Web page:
Crohn’s Disease in Children and Teens

Crohn’s disease is a chronic, or long-term, illness. With Crohn’s disease, the intestine, or bowel, becomes inflamed and ulcerated, or marked with sores. Along with ulcerative colitis, Crohn’s disease is one of a group of diseases known as inflammatory bowel disease (IBD).

Crohn’s disease usually affects the lower part of the small intestine, which is called the ileum. It can, though, occur in any part of the large or small intestine, stomach, or esophagus. It can even occur in the mouth. Crohn’s disease can happen at any age. It’s most common, though, in people who are between the ages of 15 and 30. Children and teens with Crohn’s disease face unique challenges. Crohn’s disease can stunt growth, weaken bones, and delay puberty.

How does Crohn’s disease affect the bowel?

Crohn's disease can disrupt the normal function of the bowel in a number of ways. The bowel tissue may:

  • Swell, thicken, or form a stricture (scar tissue), leading to an obstruction (blockage) of the passageway inside the bowel
  • Develop ulcers in the deep layers of the bowel wall
  • Lose its ability to absorb nutrients from digested foods (malabsorption), especially in the ileum where vitamin B12 and bile acids are absorbed
  • Develop abnormal passageways (fistulas) from one part of the bowel to another or from the bowel to nearby tissues

What are the symptoms of Crohn’s disease in children and teens?

The symptoms of Crohn's disease depend on where the disease occurs in the bowel. They also depend on its severity. In general, symptoms can include:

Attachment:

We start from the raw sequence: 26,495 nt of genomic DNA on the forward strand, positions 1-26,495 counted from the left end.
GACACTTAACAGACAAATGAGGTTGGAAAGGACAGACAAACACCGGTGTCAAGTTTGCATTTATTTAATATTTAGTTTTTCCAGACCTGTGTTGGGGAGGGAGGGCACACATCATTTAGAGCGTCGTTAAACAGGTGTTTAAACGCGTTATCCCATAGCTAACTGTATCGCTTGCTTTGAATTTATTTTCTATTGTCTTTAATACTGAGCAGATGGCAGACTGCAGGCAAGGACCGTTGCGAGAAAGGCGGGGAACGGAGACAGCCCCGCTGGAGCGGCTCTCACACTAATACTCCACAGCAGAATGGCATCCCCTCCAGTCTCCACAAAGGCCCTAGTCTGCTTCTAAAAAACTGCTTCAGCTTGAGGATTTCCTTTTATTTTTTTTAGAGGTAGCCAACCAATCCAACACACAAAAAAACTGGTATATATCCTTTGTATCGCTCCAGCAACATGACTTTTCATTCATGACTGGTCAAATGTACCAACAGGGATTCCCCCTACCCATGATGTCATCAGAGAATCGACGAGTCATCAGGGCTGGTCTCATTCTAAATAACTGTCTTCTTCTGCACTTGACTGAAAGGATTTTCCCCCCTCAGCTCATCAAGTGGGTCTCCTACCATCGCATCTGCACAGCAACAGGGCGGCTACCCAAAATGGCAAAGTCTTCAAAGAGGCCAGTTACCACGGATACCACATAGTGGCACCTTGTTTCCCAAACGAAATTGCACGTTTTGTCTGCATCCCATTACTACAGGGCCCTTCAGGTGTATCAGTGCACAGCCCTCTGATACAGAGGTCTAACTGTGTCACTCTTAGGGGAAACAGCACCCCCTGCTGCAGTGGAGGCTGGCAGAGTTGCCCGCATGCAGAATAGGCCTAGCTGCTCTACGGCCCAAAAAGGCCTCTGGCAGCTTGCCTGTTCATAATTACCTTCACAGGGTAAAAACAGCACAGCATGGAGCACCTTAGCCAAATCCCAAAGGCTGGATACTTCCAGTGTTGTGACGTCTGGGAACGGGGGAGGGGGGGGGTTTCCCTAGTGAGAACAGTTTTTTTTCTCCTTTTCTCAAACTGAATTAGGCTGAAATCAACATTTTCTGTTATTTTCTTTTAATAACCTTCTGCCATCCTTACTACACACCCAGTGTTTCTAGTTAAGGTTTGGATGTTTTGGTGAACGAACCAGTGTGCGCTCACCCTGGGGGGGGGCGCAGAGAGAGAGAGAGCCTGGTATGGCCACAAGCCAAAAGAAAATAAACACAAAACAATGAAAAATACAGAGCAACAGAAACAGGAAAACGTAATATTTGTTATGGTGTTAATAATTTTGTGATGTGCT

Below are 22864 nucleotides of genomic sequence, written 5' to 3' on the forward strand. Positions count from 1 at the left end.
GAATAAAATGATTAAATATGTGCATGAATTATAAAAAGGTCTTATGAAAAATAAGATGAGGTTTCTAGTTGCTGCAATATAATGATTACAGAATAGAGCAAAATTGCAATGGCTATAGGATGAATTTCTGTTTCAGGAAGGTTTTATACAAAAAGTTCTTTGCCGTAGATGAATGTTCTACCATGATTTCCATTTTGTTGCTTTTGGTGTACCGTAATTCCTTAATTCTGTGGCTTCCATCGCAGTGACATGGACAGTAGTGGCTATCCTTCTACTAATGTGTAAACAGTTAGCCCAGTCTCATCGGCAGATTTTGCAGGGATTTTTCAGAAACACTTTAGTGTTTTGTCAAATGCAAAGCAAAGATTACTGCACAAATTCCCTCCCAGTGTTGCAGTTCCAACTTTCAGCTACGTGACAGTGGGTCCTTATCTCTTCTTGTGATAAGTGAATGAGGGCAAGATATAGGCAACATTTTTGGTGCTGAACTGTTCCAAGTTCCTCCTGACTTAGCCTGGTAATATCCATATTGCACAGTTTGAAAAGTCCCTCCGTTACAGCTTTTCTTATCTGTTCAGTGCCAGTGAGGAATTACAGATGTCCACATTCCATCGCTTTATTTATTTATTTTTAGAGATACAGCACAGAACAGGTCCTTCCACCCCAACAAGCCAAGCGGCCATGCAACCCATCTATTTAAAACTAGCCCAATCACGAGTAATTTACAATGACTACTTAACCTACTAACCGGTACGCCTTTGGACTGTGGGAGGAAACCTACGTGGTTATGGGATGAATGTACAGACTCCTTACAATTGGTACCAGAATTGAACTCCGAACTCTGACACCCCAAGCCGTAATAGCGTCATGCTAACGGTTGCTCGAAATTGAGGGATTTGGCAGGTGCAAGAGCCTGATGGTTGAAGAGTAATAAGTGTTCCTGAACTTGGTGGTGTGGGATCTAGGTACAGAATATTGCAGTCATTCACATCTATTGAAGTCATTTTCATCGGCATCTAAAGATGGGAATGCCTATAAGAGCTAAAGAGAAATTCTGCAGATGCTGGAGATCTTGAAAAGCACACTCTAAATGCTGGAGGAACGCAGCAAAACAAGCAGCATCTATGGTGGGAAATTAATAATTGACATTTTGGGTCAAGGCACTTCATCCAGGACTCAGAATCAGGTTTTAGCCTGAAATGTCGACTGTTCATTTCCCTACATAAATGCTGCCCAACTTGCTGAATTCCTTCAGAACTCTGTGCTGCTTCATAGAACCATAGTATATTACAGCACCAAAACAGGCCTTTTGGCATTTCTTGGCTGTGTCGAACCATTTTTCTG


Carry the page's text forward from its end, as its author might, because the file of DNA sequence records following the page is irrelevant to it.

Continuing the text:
• Chronic diarrhea
  • Rectal bleeding
  • Weight loss
  • Fever
  • Abdominal tenderness
  • Feeling of mass or fullness in the lower right abdomen

Children and teens with Crohn's disease have periods of severe symptoms followed by periods of no symptoms. The period with no symptoms is called remission, and it can last for weeks or years. There is no way to know when a remission will occur or when symptoms will return.

Other symptoms can develop, depending on complications related to the disease. For instance, a person with a fistula -- abnormal passageway -- in the rectal area may have pain and discharge around the rectum. Other complications from Crohn’s disease include:

  • Arthritis
  • Gallstones
  • Kidney stones
  • Inflammation (swelling) of the eyes and mouth
  • Liver disease
  • Skin rashes or ulcers
  • Anemia

 

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What causes Crohn’s disease in children and teens?

The cause of Crohn's disease is not known. It is likely that Crohn's is an inherited disease that causes an abnormal response of the immune system in the gastrointestinal tract.

People who have a relative with Crohn’s disease are more likely to develop the disease themselves. People of Jewish ancestry also have a greater risk for the condition. Still, the risk of getting Crohn's disease is low.

How is Crohn’s disease diagnosed?

The doctor will review the patient’s medical and family history. Various tests are used to diagnose Crohn’s disease, including the following: